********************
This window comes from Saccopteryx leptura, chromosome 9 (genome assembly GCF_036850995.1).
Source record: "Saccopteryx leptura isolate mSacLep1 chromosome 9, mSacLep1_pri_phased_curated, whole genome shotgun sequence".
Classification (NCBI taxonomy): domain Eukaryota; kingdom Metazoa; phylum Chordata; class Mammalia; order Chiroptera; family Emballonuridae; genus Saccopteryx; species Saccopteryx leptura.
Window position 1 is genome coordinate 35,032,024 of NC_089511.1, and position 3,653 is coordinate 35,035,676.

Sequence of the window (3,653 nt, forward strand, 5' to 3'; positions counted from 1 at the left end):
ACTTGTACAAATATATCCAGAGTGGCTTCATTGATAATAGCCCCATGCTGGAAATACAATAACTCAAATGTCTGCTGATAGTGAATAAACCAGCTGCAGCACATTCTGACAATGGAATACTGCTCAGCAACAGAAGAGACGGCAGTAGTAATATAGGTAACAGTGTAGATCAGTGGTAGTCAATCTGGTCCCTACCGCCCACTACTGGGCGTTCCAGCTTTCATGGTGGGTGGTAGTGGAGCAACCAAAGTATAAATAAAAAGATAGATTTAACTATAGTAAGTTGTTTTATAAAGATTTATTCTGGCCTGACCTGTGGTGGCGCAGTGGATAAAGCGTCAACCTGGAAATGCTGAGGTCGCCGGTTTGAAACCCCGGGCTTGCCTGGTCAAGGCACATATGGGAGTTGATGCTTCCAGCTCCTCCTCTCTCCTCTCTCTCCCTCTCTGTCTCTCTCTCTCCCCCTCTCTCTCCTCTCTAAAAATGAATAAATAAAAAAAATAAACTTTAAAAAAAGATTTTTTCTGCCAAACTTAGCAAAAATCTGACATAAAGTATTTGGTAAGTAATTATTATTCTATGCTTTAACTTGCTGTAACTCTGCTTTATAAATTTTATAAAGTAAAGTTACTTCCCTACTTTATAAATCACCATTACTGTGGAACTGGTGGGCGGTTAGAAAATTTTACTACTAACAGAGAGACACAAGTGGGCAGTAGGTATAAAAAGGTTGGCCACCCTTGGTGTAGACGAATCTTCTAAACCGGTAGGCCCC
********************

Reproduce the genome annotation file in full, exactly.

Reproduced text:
This window comes from Saccopteryx leptura, chromosome 9 (genome assembly GCF_036850995.1).
Source record: "Saccopteryx leptura isolate mSacLep1 chromosome 9, mSacLep1_pri_phased_curated, whole genome shotgun sequence".
Classification (NCBI taxonomy): domain Eukaryota; kingdom Metazoa; phylum Chordata; class Mammalia; order Chiroptera; family Emballonuridae; genus Saccopteryx; species Saccopteryx leptura.
Window position 1 is genome coordinate 35,032,024 of NC_089511.1, and position 3,653 is coordinate 35,035,676.

Sequence of the window (3,653 nt, forward strand, 5' to 3'; positions counted from 1 at the left end):
ACTTGTACAAATATATCCAGAGTGGCTTCATTGATAATAGCCCCATGCTGGAAATACAATAACTCAAATGTCTGCTGATAGTGAATAAACCAGCTGCAGCACATTCTGACAATGGAATACTGCTCAGCAACAGAAGAGACGGCAGTAGTAATATAGGTAACAGTGTAGATCAGTGGTAGTCAATCTGGTCCCTACCGCCCACTACTGGGCGTTCCAGCTTTCATGGTGGGTGGTAGTGGAGCAACCAAAGTATAAATAAAAAGATAGATTTAACTATAGTAAGTTGTTTTATAAAGATTTATTCTGGCCTGACCTGTGGTGGCGCAGTGGATAAAGCGTCAACCTGGAAATGCTGAGGTCGCCGGTTTGAAACCCCGGGCTTGCCTGGTCAAGGCACATATGGGAGTTGATGCTTCCAGCTCCTCCTCTCTCCTCTCTCTCCCTCTCTGTCTCTCTCTCTCCCCCTCTCTCTCCTCTCTAAAAATGAATAAATAAAAAAAATAAACTTTAAAAAAAGATTTTTTCTGCCAAACTTAGCAAAAATCTGACATAAAGTATTTGGTAAGTAATTATTATTCTATGCTTTAACTTGCTGTAACTCTGCTTTATAAATTTTATAAAGTAAAGTTACTTCCCTACTTTATAAATCACCATTACTGTGGAACTGGTGGGCGGTTAGAAAATTTTACTACTAACAGAGAGACACAAGTGGGCAGTAGGTATAAAAAGGTTGGCCACCCTTGGTGTAGACGAATCTTCTAAACCGGTAGGCCCC